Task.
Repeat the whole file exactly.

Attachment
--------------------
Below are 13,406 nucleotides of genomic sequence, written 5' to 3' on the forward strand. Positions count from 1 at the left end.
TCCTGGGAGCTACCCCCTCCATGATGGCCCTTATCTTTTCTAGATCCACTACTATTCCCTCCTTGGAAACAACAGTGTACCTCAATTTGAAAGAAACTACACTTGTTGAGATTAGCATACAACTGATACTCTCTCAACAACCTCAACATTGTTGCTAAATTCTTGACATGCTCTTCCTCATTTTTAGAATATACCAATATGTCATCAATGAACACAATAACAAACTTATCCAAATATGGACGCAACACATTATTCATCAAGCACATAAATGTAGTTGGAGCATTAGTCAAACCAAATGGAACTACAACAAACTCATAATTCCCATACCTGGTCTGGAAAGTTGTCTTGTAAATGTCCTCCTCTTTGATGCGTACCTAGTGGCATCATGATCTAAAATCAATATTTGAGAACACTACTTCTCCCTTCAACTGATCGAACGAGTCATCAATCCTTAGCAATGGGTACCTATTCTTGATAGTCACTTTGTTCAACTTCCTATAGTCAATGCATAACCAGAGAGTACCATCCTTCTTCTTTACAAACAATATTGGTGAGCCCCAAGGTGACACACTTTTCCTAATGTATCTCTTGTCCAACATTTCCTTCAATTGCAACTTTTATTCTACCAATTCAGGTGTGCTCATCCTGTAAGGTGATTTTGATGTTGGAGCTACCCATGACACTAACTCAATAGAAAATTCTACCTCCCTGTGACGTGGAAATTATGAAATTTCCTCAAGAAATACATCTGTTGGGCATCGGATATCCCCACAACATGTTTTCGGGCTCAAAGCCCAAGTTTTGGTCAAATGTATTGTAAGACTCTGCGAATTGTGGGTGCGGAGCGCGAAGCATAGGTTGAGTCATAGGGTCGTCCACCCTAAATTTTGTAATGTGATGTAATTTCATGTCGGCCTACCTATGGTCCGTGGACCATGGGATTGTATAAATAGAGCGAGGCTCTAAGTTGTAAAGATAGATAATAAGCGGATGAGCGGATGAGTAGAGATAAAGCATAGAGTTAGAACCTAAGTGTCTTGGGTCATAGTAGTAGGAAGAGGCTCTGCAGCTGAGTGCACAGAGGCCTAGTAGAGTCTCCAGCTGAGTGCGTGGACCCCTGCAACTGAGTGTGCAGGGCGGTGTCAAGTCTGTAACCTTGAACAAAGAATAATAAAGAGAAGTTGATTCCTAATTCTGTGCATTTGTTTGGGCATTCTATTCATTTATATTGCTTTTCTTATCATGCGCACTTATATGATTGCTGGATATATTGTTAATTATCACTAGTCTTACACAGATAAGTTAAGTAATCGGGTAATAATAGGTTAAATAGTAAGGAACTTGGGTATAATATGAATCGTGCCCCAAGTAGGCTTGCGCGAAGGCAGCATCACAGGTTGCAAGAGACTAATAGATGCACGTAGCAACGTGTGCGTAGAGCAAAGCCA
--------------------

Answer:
Below are 13,406 nucleotides of genomic sequence, written 5' to 3' on the forward strand. Positions count from 1 at the left end.
TCCTGGGAGCTACCCCCTCCATGATGGCCCTTATCTTTTCTAGATCCACTACTATTCCCTCCTTGGAAACAACAGTGTACCTCAATTTGAAAGAAACTACACTTGTTGAGATTAGCATACAACTGATACTCTCTCAACAACCTCAACATTGTTGCTAAATTCTTGACATGCTCTTCCTCATTTTTAGAATATACCAATATGTCATCAATGAACACAATAACAAACTTATCCAAATATGGACGCAACACATTATTCATCAAGCACATAAATGTAGTTGGAGCATTAGTCAAACCAAATGGAACTACAACAAACTCATAATTCCCATACCTGGTCTGGAAAGTTGTCTTGTAAATGTCCTCCTCTTTGATGCGTACCTAGTGGCATCATGATCTAAAATCAATATTTGAGAACACTACTTCTCCCTTCAACTGATCGAACGAGTCATCAATCCTTAGCAATGGGTACCTATTCTTGATAGTCACTTTGTTCAACTTCCTATAGTCAATGCATAACCAGAGAGTACCATCCTTCTTCTTTACAAACAATATTGGTGAGCCCCAAGGTGACACACTTTTCCTAATGTATCTCTTGTCCAACATTTCCTTCAATTGCAACTTTTATTCTACCAATTCAGGTGTGCTCATCCTGTAAGGTGATTTTGATGTTGGAGCTACCCATGACACTAACTCAATAGAAAATTCTACCTCCCTGTGACGTGGAAATTATGAAATTTCCTCAAGAAATACATCTGTTGGGCATCGGATATCCCCACAACATGTTTTCGGGCTCAAAGCCCAAGTTTTGGTCAAATGTATTGTAAGACTCTGCGAATTGTGGGTGCGGAGCGCGAAGCATAGGTTGAGTCATAGGGTCGTCCACCCTAAATTTTGTAATGTGATGTAATTTCATGTCGGCCTACCTATGGTCCGTGGACCATGGGATTGTATAAATAGAGCGAGGCTCTAAGTTGTAAAGATAGATAATAAGCGGATGAGCGGATGAGTAGAGATAAAGCATAGAGTTAGAACCTAAGTGTCTTGGGTCATAGTAGTAGGAAGAGGCTCTGCAGCTGAGTGCACAGAGGCCTAGTAGAGTCTCCAGCTGAGTGCGTGGACCCCTGCAACTGAGTGTGCAGGGCGGTGTCAAGTCTGTAACCTTGAACAAAGAATAATAAAGAGAAGTTGATTCCTAATTCTGTGCATTTGTTTGGGCATTCTATTCATTTATATTGCTTTTCTTATCATGCGCACTTATATGATTGCTGGATATATTGTTAATTATCACTAGTCTTACACAGATAAGTTAAGTAATCGGGTAATAATAGGTTAAATAGTAAGGAACTTGGGTATAATATGAATCGTGCCCCAAGTAGGCTTGCGCGAAGGCAGCATCACAGGTTGCAAGAGACTAATAGATGCACGTAGCAACGTGTGCGTAGAGCAAAGCCA